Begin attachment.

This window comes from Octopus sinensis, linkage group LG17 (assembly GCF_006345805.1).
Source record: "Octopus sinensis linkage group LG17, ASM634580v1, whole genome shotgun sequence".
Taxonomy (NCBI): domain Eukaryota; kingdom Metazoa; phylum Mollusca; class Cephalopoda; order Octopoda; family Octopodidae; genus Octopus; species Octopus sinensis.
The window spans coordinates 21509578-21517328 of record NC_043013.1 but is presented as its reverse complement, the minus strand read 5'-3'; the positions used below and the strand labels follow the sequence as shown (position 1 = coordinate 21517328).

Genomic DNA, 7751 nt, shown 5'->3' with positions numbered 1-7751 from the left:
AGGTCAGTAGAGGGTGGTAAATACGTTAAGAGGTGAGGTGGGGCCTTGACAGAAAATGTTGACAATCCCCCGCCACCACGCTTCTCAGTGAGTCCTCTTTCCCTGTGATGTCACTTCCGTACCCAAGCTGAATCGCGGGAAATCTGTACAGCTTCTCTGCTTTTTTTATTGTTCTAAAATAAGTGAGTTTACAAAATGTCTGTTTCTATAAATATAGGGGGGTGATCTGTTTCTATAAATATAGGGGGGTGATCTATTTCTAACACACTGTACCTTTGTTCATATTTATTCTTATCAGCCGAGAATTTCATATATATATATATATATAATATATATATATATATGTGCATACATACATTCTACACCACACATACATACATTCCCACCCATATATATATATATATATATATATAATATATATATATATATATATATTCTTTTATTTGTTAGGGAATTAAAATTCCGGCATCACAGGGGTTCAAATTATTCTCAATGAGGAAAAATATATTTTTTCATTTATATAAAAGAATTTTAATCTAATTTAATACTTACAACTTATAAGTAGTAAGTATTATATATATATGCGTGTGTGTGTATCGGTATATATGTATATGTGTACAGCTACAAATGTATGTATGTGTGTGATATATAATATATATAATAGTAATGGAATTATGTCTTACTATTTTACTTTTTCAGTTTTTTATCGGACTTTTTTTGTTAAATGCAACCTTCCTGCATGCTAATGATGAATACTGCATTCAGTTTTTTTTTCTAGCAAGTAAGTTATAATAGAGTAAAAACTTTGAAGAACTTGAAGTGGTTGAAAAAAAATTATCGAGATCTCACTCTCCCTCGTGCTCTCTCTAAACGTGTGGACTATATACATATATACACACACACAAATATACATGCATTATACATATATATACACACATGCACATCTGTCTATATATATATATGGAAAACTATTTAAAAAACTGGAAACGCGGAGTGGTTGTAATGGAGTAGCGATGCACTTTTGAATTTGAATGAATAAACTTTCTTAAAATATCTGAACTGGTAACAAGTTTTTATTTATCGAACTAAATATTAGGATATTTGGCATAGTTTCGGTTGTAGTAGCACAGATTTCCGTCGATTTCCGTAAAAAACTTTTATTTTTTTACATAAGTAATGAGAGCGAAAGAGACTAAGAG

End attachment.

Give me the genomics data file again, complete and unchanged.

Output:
This window comes from Octopus sinensis, linkage group LG17 (assembly GCF_006345805.1).
Source record: "Octopus sinensis linkage group LG17, ASM634580v1, whole genome shotgun sequence".
Taxonomy (NCBI): domain Eukaryota; kingdom Metazoa; phylum Mollusca; class Cephalopoda; order Octopoda; family Octopodidae; genus Octopus; species Octopus sinensis.
The window spans coordinates 21509578-21517328 of record NC_043013.1 but is presented as its reverse complement, the minus strand read 5'-3'; the positions used below and the strand labels follow the sequence as shown (position 1 = coordinate 21517328).

Genomic DNA, 7751 nt, shown 5'->3' with positions numbered 1-7751 from the left:
AGGTCAGTAGAGGGTGGTAAATACGTTAAGAGGTGAGGTGGGGCCTTGACAGAAAATGTTGACAATCCCCCGCCACCACGCTTCTCAGTGAGTCCTCTTTCCCTGTGATGTCACTTCCGTACCCAAGCTGAATCGCGGGAAATCTGTACAGCTTCTCTGCTTTTTTTATTGTTCTAAAATAAGTGAGTTTACAAAATGTCTGTTTCTATAAATATAGGGGGGTGATCTGTTTCTATAAATATAGGGGGGTGATCTATTTCTAACACACTGTACCTTTGTTCATATTTATTCTTATCAGCCGAGAATTTCATATATATATATATATATAATATATATATATATATGTGCATACATACATTCTACACCACACATACATACATTCCCACCCATATATATATATATATATATATATAATATATATATATATATATATATTCTTTTATTTGTTAGGGAATTAAAATTCCGGCATCACAGGGGTTCAAATTATTCTCAATGAGGAAAAATATATTTTTTCATTTATATAAAAGAATTTTAATCTAATTTAATACTTACAACTTATAAGTAGTAAGTATTATATATATATGCGTGTGTGTGTATCGGTATATATGTATATGTGTACAGCTACAAATGTATGTATGTGTGTGATATATAATATATATAATAGTAATGGAATTATGTCTTACTATTTTACTTTTTCAGTTTTTTATCGGACTTTTTTTGTTAAATGCAACCTTCCTGCATGCTAATGATGAATACTGCATTCAGTTTTTTTTTCTAGCAAGTAAGTTATAATAGAGTAAAAACTTTGAAGAACTTGAAGTGGTTGAAAAAAAATTATCGAGATCTCACTCTCCCTCGTGCTCTCTCTAAACGTGTGGACTATATACATATATACACACACACAAATATACATGCATTATACATATATATACACACATGCACATCTGTCTATATATATATATGGAAAACTATTTAAAAAACTGGAAACGCGGAGTGGTTGTAATGGAGTAGCGATGCACTTTTGAATTTGAATGAATAAACTTTCTTAAAATATCTGAACTGGTAACAAGTTTTTATTTATCGAACTAAATATTAGGATATTTGGCATAGTTTCGGTTGTAGTAGCACAGATTTCCGTCGATTTCCGTAAAAAACTTTTATTTTTTTACATAAGTAATGAGAGCGAAAGAGACTAAGAG